That kind of shocked me, but then I sat back and thought that you probably have to have that sort of mindset in the first place to take drugs.

Maybe I was naïve but I'm being very honest when I say I never thought about it until the very end of my career when people were starting to talk about it a lot more.

I was just so driven and focused that I didn't think about what other athletes were doing. I never looked at the start list before a race. I just went in knowing that I trained well and that I was better than those I was competing against. Myself and my coach Joe Doonan never sat down and had a conversation like 'such a one is on something and that's why she beat you'.

Maybe I was kept away from it because it's not a good mindset to have - you're never going to get the best out of yourself if you're thinking like that.

Some people say it was as rampant then as it is now. I don't know if that's true but, towards the end of my career, I wasn't totally naïve and myself and Joe talked about it once or twice.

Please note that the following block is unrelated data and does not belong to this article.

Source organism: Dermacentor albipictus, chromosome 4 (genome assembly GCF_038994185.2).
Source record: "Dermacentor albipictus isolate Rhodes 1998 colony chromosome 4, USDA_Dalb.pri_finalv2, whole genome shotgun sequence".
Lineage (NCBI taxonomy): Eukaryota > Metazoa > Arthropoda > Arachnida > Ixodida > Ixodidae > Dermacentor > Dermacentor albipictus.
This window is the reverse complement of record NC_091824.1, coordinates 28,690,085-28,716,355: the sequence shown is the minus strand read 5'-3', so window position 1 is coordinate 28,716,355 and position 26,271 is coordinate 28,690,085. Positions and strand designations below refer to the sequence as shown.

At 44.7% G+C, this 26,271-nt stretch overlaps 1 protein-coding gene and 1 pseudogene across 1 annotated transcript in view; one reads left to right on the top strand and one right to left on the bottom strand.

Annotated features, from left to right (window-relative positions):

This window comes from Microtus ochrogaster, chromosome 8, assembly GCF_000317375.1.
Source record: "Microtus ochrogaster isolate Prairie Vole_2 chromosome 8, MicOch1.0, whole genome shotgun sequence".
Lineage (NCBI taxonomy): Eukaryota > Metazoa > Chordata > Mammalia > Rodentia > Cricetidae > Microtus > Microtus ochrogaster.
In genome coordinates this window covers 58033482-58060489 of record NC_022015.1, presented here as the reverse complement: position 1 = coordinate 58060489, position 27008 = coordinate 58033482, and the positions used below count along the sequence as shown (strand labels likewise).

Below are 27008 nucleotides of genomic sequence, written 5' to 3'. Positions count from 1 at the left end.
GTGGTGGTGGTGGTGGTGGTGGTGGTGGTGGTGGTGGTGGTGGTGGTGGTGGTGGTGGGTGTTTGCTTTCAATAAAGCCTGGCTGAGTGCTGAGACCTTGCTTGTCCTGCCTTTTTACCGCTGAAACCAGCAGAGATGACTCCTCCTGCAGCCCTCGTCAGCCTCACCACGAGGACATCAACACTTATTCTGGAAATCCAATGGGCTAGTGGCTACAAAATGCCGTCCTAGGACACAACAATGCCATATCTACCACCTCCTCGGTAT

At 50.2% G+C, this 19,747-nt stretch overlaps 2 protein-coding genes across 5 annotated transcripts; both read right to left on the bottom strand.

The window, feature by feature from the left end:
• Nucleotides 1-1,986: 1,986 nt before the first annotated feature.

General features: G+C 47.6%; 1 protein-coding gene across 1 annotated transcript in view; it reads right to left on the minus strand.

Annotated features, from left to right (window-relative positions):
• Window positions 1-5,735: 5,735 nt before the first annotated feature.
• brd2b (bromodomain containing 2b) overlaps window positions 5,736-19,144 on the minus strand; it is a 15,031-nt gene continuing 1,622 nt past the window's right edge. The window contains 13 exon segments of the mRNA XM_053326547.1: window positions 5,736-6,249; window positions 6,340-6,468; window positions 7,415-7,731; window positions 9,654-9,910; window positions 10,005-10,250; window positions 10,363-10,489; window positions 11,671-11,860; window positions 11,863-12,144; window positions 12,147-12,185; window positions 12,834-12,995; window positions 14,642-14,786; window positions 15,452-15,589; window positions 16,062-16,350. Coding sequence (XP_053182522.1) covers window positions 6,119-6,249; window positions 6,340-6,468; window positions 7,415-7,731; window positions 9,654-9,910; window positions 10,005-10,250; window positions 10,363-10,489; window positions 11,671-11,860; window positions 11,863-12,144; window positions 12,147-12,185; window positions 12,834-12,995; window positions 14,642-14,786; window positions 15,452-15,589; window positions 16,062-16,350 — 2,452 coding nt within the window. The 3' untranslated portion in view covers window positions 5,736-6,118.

At that point I was seeing performances that were unnatural.

I knew myself just how much work you had to put in to achieve certain standards and times so, to see some people so far ahead, of course you're going to begin to question them.

I won't name names but one of the World Cross-Countries where I was beaten made me really question things. I was beating this runner all through the Grand Prix circuit and suddenly she came out a completely different athlete on the day of World Cross Countries.

When I began to realise that people were doing unnatural things, my way of overcoming it was to think about how it must have been affecting them.

I thought I'd have had such a guilty conscience and been so nervous of getting caught that I wouldn't be able to sleep at night and would have performed badly.

That was my way of coping and overcoming it, thinking 'okay, they're taking something but how much benefit can they be getting really if they're that nervous and scared of getting caught?'